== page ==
Wang Tao: Four Things to Know About U.S. Currency Manipulator Claim
The U.S. Treasury Department designated China a currency manipulator on Monday after the U.S. dollar-yuan exchange rate broke past 7 and U.S. equity markets fell sharply. China does not meet two of the three U.S. Treasury Department standards for being a currency manipulator, which include a current account surplus greater than 2% of GDP and engaging in “persistent, one-sided” foreign exchange (FX) market intervention in the past 12 months. However, the U.S. Treasury has argued that because China has ample FX reserves to intervene in the market to stop the yuan from depreciating but has not, it should be considered a currency manipulator. Actually, in the past year, China has used a number of measures to keep the yuan from depreciating, in part due to U.S. pressure, although it has not directly intervened in the FX market in any significant fashion.
What does this mean?
We think the most important takeaway is that the risk of the U.S.-China trade war escalating has increased. According to current U.S. rules, the immediate consequence of being labelled a currency manipulator is not much — the U.S. Treasury is set to engage with China bilaterally and work with the International Monetary Fund to “eliminate the unfair competitive advantage.” After a year, the U.S. can then take actions such as excluding China from U.S. government procurement and from joining any new U.S. trade agreement. In practice, U.S. President Donald Trump can use this as a catalyst to increase tariffs on Chinese exports again (although he already faces no legal hurdles doing so) or can take other actions at will.
We think the latest U.S. move will likely harden China’s position in trade negotiations. In our view, the latest U.S. move, together with the unexpected (announcement of) U.S. tariff hikes on Chinese exports on Thursday, could be seen as further evidence that the U.S. administration may not really want to reach a trade deal soon and reduce China’s incentive to make additional concessions.
We think China’s suspension of new purchases of U.S. agricultural products and allowing the dollar-yuan exchange rate to break 7 on Monday are perhaps reflective of that. It remains to be seen how China will react, but we believe there is an increasing risk of a delay or cancellation of the planned trade talks in September. On the currency front, we continue to expect the People’s Bank of China to tightly manage the dollar-yuan exchange rate to avoid a large yuan depreciation. We would not be surprised to see the onshore yuan strengthen to below 7 again soon. That said, as the trade war escalates and depreciation pressure on the yuan intensifies, we expect the exchange rate to trade beyond 7 more often over the rest of the year. We see the dollar-yuan exchange rate at 7.2 if the U.S. imposes a 25% tariff on the remaining $300 billion in Chinese exports, even though a larger depreciation would have been more market-driven.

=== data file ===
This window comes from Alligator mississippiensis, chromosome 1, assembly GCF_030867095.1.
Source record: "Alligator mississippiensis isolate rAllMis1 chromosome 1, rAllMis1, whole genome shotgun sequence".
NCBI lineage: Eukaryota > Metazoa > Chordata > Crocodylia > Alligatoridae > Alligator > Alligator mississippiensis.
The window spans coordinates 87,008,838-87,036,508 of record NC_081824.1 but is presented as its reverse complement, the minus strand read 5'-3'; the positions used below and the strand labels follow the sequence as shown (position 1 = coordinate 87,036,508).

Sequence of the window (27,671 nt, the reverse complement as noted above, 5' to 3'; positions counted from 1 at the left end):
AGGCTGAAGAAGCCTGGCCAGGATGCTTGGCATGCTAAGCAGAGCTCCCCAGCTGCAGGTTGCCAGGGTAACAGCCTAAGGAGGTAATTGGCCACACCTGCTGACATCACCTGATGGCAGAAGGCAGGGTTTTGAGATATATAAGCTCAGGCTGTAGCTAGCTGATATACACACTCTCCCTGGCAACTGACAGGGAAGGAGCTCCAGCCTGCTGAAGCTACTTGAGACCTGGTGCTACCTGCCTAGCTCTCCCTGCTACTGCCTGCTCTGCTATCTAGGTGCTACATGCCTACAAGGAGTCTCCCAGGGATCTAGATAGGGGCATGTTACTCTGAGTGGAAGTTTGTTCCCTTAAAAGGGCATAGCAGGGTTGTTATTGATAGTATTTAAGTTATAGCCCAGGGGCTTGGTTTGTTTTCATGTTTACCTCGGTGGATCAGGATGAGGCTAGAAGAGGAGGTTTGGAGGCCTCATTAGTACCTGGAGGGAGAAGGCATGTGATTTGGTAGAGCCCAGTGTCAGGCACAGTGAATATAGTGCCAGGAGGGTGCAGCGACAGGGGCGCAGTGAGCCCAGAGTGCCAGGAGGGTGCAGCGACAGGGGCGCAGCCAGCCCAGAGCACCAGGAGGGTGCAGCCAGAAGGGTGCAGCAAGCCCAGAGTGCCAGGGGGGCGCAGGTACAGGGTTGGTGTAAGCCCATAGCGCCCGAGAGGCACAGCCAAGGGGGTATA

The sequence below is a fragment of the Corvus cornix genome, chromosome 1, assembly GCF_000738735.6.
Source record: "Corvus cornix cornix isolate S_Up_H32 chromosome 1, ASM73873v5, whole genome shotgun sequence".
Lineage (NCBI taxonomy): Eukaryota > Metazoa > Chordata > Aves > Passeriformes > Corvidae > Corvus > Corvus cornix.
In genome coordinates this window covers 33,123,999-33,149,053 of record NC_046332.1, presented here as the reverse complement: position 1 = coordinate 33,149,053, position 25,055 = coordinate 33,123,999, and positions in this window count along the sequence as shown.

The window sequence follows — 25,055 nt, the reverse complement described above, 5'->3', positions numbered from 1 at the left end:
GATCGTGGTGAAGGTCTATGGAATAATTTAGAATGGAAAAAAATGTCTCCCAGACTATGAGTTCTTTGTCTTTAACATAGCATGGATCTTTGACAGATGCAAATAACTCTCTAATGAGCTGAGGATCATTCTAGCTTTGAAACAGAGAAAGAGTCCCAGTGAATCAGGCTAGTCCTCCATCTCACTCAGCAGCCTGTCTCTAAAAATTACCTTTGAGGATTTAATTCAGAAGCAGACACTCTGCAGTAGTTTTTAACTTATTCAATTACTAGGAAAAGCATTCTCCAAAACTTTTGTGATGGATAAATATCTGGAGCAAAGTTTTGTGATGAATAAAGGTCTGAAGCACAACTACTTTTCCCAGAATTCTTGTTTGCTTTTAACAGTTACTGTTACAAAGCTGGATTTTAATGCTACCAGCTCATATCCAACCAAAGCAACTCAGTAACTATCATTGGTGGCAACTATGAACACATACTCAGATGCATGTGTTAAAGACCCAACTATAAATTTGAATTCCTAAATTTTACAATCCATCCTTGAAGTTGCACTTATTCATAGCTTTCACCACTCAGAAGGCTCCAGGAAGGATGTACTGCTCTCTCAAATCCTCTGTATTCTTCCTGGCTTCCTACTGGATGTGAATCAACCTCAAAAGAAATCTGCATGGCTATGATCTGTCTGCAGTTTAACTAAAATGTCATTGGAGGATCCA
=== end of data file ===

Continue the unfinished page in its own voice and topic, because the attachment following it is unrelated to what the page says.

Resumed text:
As set at the Politburo meeting, we think Chinese policies will incrementally ease, but a large new stimulus remains unlikely in the near future. We expect more liquidity offered by the central bank, including a 100 basis-point cut to the reserve requirement ratio by the end of 2019, which can help lower market interest rates, but we still do not expect a benchmark rate cut. We also expect more funding support for infrastructure to help boost infrastructure investment into the mid-to-high single digits in the second half of 2019.
In the case of further escalation, we think the government will likely ease both monetary and fiscal policy more (including rate cuts), take a less hawkish stance with regard to the property sector, and increase employment and social safety net support.
Wang Tao is the head of Asia economics and chief China economist at UBS Investment Bank.
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